Lately I’ve been having a lot of conversations about the devil. Be it discussing spirituality, the Lucifer TV series, the tarot card, or how a satanic temple challenged a state law in the US in order to defend women’s rights, the devil has occupied a lot of my mind these past weeks.
The Devil and I have a love and hate relationship, just like with God.
The thing is, to me, there are two devils, and two Gods. Sometimes it is hard to tell which one is which.
As a Christian (of sorts?), my main point of reference talking about these things is the bible. One realization that changed my world, coming out of a conservative evangelical worldview, was that the bible is not a monolith of doctrine, univocal and in agreement. The bible is actually a debate, often enough a shouting argument. Different theologies, carrying their own ideologies and agendas, are part of each human narrative about our encounter with the divine, and this is true in any ancient religious text as much as it is today.
In bible and in culture, there is a classical Devil, standing against a classical God: God is the source of Order and Power, the absolute ruler of the universe, who tells the lightning where to strike and whom all creation obeys, lofty and exalted above everything, thrice holy, there is None like Him. But then comes Lucifer, who decides he can be as awesome as God, to get some of God’s glory and worship for himself. God gets mad at him, because glory is a cake that serves only one, so he punishes him and casts him into hell. Then the devil comes out, like a serpent, and decides to ruin God’s new innocent creation: humans. The serpent tells Adam and Eve that if they disobey they will become like God, so they commit the same sin as Lucifer did, and God gets mad at them too, casting them out of Paradise into a world full of suffering.
This God is absolutely above his creation, and the Devil’s sin is to try and be like God. To not know his place. To disrespect the hierarchy. To disobey, and to rebel. I actually really like this devil.
Yet there is an alternative voice in the Scriptures… the voice of the mystics.
The word Satan, from the Hebrew, means adversary. It can mean generally “enemy”, or in a certain context, a prosecutor. The ancient writers of the Hebrew bible envisioned the throne of God as a king’s court filled with divine beings (they were not as monotheistic as we like to think). The Satan (it is a title, not a name) would be the one with the job of a court prosecutor: he lists your crimes and asks for punishment. This is not the image of a rebel archangel waging war in heaven, but rather, one of God’s agents doing his job.
In the theology of the mystics, of which my favorite is St. John’s, God is not separate from creation. God is One with everything, pervading through creation, and “in him we live and have our being”. Jesus speaks as a mystic when he says “if you have seen me you have seen the Father”, and he clearly teaches his disciples that by loving one another they could become one with each other, just like Jesus is one with God, and in this way they would be one with Jesus too. He teaches that by loving each other we are one with God.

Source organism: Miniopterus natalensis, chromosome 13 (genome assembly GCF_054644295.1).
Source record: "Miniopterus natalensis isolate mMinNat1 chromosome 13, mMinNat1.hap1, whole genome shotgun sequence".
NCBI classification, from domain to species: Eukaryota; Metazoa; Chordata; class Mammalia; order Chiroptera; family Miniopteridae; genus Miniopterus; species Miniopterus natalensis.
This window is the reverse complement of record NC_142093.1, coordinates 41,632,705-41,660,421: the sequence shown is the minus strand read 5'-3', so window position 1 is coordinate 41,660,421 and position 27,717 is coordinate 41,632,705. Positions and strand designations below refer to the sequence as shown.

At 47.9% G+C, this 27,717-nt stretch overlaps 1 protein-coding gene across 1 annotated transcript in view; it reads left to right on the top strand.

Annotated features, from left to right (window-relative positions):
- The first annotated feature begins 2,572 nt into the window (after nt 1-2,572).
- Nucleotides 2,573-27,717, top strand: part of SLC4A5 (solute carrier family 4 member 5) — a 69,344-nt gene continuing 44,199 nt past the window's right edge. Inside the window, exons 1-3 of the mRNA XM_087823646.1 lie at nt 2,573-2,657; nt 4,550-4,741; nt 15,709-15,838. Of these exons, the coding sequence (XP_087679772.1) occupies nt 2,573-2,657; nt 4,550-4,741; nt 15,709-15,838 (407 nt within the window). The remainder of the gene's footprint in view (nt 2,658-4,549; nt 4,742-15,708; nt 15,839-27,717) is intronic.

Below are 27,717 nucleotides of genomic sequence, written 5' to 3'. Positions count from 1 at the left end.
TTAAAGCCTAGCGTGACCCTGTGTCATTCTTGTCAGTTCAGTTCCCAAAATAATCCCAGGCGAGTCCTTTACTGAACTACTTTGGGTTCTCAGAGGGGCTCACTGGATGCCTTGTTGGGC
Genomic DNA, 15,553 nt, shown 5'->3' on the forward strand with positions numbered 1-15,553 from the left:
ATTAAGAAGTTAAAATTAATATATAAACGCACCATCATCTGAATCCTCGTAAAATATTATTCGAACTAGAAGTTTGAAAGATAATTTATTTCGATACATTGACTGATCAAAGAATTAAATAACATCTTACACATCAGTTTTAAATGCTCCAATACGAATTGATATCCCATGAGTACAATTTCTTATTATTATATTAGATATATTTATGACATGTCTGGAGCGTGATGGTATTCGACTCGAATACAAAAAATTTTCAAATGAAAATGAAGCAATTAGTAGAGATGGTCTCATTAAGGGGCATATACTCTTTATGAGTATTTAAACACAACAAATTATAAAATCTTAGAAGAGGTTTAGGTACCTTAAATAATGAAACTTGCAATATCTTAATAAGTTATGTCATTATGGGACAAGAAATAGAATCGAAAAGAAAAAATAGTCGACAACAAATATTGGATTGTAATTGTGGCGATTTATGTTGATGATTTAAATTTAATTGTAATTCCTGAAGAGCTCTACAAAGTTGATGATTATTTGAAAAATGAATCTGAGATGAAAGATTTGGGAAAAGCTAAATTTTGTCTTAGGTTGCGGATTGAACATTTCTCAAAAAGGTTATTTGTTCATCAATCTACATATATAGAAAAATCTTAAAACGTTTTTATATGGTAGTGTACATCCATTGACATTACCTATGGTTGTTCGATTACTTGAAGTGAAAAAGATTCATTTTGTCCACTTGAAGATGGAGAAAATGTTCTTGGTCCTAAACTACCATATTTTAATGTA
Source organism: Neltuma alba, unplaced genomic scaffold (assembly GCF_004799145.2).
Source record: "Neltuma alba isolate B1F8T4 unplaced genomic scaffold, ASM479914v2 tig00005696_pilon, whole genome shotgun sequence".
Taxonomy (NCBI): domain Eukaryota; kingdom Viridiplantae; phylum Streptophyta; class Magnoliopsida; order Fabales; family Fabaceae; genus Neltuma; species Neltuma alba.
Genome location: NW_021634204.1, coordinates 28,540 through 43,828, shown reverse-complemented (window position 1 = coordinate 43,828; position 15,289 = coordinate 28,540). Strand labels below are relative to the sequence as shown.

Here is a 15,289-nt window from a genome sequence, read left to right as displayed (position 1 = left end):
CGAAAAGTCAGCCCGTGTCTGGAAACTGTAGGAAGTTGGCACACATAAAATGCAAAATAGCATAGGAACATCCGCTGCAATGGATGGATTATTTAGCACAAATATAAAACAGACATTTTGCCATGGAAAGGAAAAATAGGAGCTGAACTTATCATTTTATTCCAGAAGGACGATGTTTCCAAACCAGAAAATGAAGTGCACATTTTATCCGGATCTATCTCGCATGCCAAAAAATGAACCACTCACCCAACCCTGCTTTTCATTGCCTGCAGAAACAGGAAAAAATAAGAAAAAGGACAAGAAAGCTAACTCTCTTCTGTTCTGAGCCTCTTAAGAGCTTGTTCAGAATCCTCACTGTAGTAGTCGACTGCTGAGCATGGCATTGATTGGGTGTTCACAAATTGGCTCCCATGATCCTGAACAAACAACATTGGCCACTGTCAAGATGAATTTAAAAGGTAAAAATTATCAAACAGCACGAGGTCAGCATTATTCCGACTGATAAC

Later in that same gospel, Jesus says the words that have become most central in my personal theology: “I no longer call you servants, because a servant does not know his master’s business. Instead, I have called you friends, for everything that I learned from my Father I have made known to you” (John 15:15). To be a friend, is to love. In the original Greek, the two words have the same root.
In this theology, God is one, and all things are one. Attaining that unity with each other and God, there is no longer male or female, slave or master, rich or poor. Rather than protecting the hierarchy, God abolishes it. Humans separate themselves from God, even kill him, but he loves them and restores that relationship through love. Evil is what comes between us, what brings enmity between one another, the greed and thirst for power from those “seated in the high places” who preserve a hierarchy of separation and domination rather than love, friendship, and good will.
On one hand there is love, or friendship.
On the other, there is enmity. Or as I like to call it, Satan.
Is our drive for order and hierarchy, ready to punish and remind everyone of their miserable place, an expression of God? Or is that the very root of evil?
Is the drive for equality, oneness, bridging and erasing our social boundaries and what comes between every person, the drive of Lucifer and Adam looking to become like God? Or is that the very reason behind Christ’s passion?
Religion and culture are political. These ideas have deep roots and a huge impact in our narratives about who we are and how we are supposed to live our lives. The way you think of God and the Devil will impact whether or not you submit to injustice or whether you rebel. Whether you value order more than mercy. Whether you excuse any action that comes from power, because of the divine right, or whether you choose to cry out in the wilderness instead.
The bible, when you look for the devil in the details, does not give you answers: it simply puts you in the middle of an intense debate. On one side God is pro-monarchy and government, and the devil is the rebel who needs to be put in place. On the other, God is against power, and wants all people to be equal, while the devil is precisely the man at the top, ready to shed blood to preserve his crown, fighting against a movement of people who share their property and refuse to shed blood.
Which side are you on?